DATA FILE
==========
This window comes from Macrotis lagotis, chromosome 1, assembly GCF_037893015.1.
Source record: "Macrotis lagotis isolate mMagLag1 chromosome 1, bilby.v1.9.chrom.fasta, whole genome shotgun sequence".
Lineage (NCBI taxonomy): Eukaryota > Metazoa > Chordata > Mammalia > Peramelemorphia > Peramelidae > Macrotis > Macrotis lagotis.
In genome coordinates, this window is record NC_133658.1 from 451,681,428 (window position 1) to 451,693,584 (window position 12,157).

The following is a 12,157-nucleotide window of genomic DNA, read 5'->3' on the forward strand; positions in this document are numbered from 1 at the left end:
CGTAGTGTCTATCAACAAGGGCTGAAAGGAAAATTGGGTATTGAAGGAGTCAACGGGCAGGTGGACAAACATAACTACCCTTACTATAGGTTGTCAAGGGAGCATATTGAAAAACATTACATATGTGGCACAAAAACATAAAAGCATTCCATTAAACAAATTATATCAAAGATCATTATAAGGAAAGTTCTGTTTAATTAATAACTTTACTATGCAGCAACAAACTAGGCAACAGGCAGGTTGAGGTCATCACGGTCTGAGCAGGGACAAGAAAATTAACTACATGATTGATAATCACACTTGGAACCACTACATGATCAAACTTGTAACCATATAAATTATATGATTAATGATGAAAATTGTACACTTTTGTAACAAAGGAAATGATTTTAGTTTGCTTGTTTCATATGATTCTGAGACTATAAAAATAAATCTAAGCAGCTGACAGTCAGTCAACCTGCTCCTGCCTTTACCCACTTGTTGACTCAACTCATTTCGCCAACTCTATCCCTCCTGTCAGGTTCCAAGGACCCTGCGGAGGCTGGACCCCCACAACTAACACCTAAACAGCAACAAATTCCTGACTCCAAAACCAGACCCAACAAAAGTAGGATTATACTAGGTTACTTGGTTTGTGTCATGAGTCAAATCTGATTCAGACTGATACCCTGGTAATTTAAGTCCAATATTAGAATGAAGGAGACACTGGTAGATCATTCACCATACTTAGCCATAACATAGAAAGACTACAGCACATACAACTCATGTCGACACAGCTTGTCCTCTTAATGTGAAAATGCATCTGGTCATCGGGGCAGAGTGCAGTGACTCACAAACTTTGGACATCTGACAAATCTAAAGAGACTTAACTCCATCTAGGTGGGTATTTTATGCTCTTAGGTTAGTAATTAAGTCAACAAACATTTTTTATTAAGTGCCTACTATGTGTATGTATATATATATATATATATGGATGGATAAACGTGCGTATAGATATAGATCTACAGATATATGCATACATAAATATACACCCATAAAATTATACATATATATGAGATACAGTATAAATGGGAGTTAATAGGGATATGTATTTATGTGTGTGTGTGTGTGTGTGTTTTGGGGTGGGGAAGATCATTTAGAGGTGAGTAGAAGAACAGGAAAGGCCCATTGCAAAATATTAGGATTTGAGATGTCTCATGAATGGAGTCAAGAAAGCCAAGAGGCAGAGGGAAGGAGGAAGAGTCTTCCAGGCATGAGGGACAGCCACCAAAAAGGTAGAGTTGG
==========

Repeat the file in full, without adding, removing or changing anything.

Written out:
This window comes from Macrotis lagotis, chromosome 1, assembly GCF_037893015.1.
Source record: "Macrotis lagotis isolate mMagLag1 chromosome 1, bilby.v1.9.chrom.fasta, whole genome shotgun sequence".
Lineage (NCBI taxonomy): Eukaryota > Metazoa > Chordata > Mammalia > Peramelemorphia > Peramelidae > Macrotis > Macrotis lagotis.
In genome coordinates, this window is record NC_133658.1 from 451,681,428 (window position 1) to 451,693,584 (window position 12,157).

The following is a 12,157-nucleotide window of genomic DNA, read 5'->3' on the forward strand; positions in this document are numbered from 1 at the left end:
CGTAGTGTCTATCAACAAGGGCTGAAAGGAAAATTGGGTATTGAAGGAGTCAACGGGCAGGTGGACAAACATAACTACCCTTACTATAGGTTGTCAAGGGAGCATATTGAAAAACATTACATATGTGGCACAAAAACATAAAAGCATTCCATTAAACAAATTATATCAAAGATCATTATAAGGAAAGTTCTGTTTAATTAATAACTTTACTATGCAGCAACAAACTAGGCAACAGGCAGGTTGAGGTCATCACGGTCTGAGCAGGGACAAGAAAATTAACTACATGATTGATAATCACACTTGGAACCACTACATGATCAAACTTGTAACCATATAAATTATATGATTAATGATGAAAATTGTACACTTTTGTAACAAAGGAAATGATTTTAGTTTGCTTGTTTCATATGATTCTGAGACTATAAAAATAAATCTAAGCAGCTGACAGTCAGTCAACCTGCTCCTGCCTTTACCCACTTGTTGACTCAACTCATTTCGCCAACTCTATCCCTCCTGTCAGGTTCCAAGGACCCTGCGGAGGCTGGACCCCCACAACTAACACCTAAACAGCAACAAATTCCTGACTCCAAAACCAGACCCAACAAAAGTAGGATTATACTAGGTTACTTGGTTTGTGTCATGAGTCAAATCTGATTCAGACTGATACCCTGGTAATTTAAGTCCAATATTAGAATGAAGGAGACACTGGTAGATCATTCACCATACTTAGCCATAACATAGAAAGACTACAGCACATACAACTCATGTCGACACAGCTTGTCCTCTTAATGTGAAAATGCATCTGGTCATCGGGGCAGAGTGCAGTGACTCACAAACTTTGGACATCTGACAAATCTAAAGAGACTTAACTCCATCTAGGTGGGTATTTTATGCTCTTAGGTTAGTAATTAAGTCAACAAACATTTTTTATTAAGTGCCTACTATGTGTATGTATATATATATATATATATGGATGGATAAACGTGCGTATAGATATAGATCTACAGATATATGCATACATAAATATACACCCATAAAATTATACATATATATGAGATACAGTATAAATGGGAGTTAATAGGGATATGTATTTATGTGTGTGTGTGTGTGTGTGTTTTGGGGTGGGGAAGATCATTTAGAGGTGAGTAGAAGAACAGGAAAGGCCCATTGCAAAATATTAGGATTTGAGATGTCTCATGAATGGAGTCAAGAAAGCCAAGAGGCAGAGGGAAGGAGGAAGAGTCTTCCAGGCATGAGGGACAGCCACCAAAAAGGTAGAGTTGG